Consumers recognize the economic benefits of solar energy systems, but what does a solar panel carbon footprint look like? How "green" are they really, and are they the ultimate solution in reducing greenhouse gasses associated with fossil fuels?
What Is A Carbon Footprint?
A carbon footprint is the total amount of carbon dioxide and other greenhouse gasses (GHG), such as methane, produced by a person's activities or throughout a product's lifecycle. For solar PV systems, the carbon footprint includes the emissions produced while sourcing raw materials, manufacturing, shipping, and disposal.
While solar panels produce no emissions while in use and producing clean energy, they still have a measurable carbon footprint throughout their lifecycle.
How The Lifecycle Of A Solar Panel Affects Its Carbon Footprint
While solar panels are much more environmentally friendly than fossil fuels, they do contribute to Co2 emissions at various phases of their lifecycle.
- Material sourcing: Solar panels use raw materials, including silicon, aluminum, and copper. Mining of these materials requires heavy machinery that uses energy from natural oils and coal, which are leading GHG emitters.
- Manufacturing: Solar panel manufacturing processes differ depending on the materials used. However, most include converting silica into polysilicon, the primary component in solar cells. Further, the polysilicon is processed into crystalline silicon and cut into wafers for polycrystalline and monocrystalline panels. Cutting and assembling the materials into functional panels requires a lot of electricity. While some manufacturers power their facilities with renewable energy sources, like solar, others still rely on traditional power plants that burn fossil fuels for electricity.
- Constructing of solar power plants: Constructing solar power plants and solar farms is an energy-intensive process and heavily contributes to the solar carbon footprint.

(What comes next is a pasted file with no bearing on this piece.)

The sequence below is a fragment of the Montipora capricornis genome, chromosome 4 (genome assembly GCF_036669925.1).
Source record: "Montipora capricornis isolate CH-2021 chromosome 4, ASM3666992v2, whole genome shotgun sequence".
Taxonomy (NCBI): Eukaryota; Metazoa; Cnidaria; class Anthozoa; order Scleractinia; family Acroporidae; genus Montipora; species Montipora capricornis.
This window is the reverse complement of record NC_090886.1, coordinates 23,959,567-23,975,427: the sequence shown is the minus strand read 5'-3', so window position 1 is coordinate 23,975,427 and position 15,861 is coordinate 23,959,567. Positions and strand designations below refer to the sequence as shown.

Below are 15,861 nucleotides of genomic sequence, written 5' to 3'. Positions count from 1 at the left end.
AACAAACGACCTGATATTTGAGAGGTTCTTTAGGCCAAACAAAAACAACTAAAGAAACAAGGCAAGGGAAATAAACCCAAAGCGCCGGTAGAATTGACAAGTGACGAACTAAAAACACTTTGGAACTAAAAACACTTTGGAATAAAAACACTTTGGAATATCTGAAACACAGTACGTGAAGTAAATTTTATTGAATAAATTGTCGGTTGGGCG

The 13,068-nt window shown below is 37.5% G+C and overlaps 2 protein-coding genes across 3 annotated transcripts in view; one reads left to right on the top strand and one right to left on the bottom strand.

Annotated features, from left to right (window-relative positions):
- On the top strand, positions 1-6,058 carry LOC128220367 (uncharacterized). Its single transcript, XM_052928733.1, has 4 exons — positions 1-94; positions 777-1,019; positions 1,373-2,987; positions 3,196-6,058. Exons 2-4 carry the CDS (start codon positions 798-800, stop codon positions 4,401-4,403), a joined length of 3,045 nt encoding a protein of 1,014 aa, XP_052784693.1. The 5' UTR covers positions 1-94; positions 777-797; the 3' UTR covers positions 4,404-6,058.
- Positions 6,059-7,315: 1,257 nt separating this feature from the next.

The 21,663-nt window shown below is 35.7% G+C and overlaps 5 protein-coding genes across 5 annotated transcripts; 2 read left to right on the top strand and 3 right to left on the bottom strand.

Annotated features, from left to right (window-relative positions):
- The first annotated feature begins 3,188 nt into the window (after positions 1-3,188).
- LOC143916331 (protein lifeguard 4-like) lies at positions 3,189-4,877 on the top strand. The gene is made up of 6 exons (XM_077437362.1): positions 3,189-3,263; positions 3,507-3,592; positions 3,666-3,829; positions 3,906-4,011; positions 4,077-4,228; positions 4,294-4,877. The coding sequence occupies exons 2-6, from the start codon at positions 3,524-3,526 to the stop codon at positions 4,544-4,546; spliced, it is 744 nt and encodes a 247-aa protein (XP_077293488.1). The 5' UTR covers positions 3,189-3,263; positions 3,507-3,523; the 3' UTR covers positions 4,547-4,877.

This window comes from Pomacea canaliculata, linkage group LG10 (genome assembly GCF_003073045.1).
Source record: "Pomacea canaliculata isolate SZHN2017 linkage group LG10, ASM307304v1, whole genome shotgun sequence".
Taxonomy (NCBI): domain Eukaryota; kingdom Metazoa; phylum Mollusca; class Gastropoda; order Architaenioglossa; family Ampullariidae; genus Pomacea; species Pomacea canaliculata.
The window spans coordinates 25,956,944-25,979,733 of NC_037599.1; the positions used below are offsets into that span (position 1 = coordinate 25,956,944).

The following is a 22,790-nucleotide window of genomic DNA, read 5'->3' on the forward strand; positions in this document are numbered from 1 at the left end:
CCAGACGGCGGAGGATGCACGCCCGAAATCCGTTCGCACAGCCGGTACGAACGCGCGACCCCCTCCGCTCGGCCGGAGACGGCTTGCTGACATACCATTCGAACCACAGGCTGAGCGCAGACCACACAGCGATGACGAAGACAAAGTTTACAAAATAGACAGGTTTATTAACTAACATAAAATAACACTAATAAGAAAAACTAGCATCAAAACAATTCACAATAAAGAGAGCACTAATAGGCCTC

- Shipping solar panels: Shipping solar panels and related raw materials require using carbon-related fuel sources for trains, ships, and freight trucks.
- Decommissioning: Most solar panels have a 25-year warranty but can last up to 30 years or longer. Many of the first solar panels are just coming into their end-of-life phase as industry experts work to find the best way to decommission them. While many of the materials used in solar panels can be recycled and reused, it's still an energy-intensive process.
How Much Carbon Dioxide Does A Solar Panel Produce?
According to the Intergovernmental Panel on Climate Change (IPCC), solar panels produce lifecycle carbon dioxide emissions of about 40g equivalent for every kilowatt hour of energy they generate.
Lifecycle emissions mean the total amount of emissions produced from the extraction of raw materials to the disposal of old panels after years of use.
The extraction of raw materials and the manufacturing process account for about 70% of these emissions, while solar plant operation and maintenance and decommissioning contribute to the remaining 30%.
But these amounts are manageable compared to the high greenhouse gas emissions of non-renewable energies. These include 820 g CO2 eq/kWh for coal and 490 g CO2 eq/kWh for natural gas, which will continue to rise without proper mitigation measures.
How To Reduce The Carbon Footprint Of Solar Panels
Although solar systems are among the leading renewable energy sources, there are opportunities to reduce their carbon footprint.
Some measures to achieve this include:
- Producing low carbon silicon: Extraction and processing of silicon used in solar PV panels contributes to most of the emissions. Collecting and recycling the silicon waste lost during the wafer cutting process, plus recycling the silicon from decommissioned panels, can help create a circular economy and reduce emissions surrounding silicon extraction and processing.
- Incorporating solar energy in the manufacturing process: Manufacturing plants that run on renewable energy, like solar, wind, or water, can significantly reduce emissions during the production process.
- Recycling: Recycling old solar panels promotes sustainability and reduces their carbon footprint. Reusing some of the materials, like silicon and aluminum, reduces emissions from the extraction of new materials.
- Consuming low-carbon panels: Consumers can reduce solar panel carbon footprint by buying from manufacturers committed to sustainable practices. This will encourage more manufacturers to adopt best practices for creating low-carbon panels.
What Energy Source Has The Lowest Carbon Footprint?
Nuclear energy has the lowest carbon footprint. This is according to a report by the United Nations Economic Commission for Europe (UNECE).
The report is based on an analysis of the lifecycle greenhouse emissions of various energy sources, including coal, natural gas, photovoltaics, nuclear power, and hydropower.
From the lifecycle assessment, nuclear power produces 5.1–6.4 g CO2 eq./kWh, while coal and natural gas emit 751 g CO2 eq./kWh and 403–513 g CO2 eq./kWh, respectively.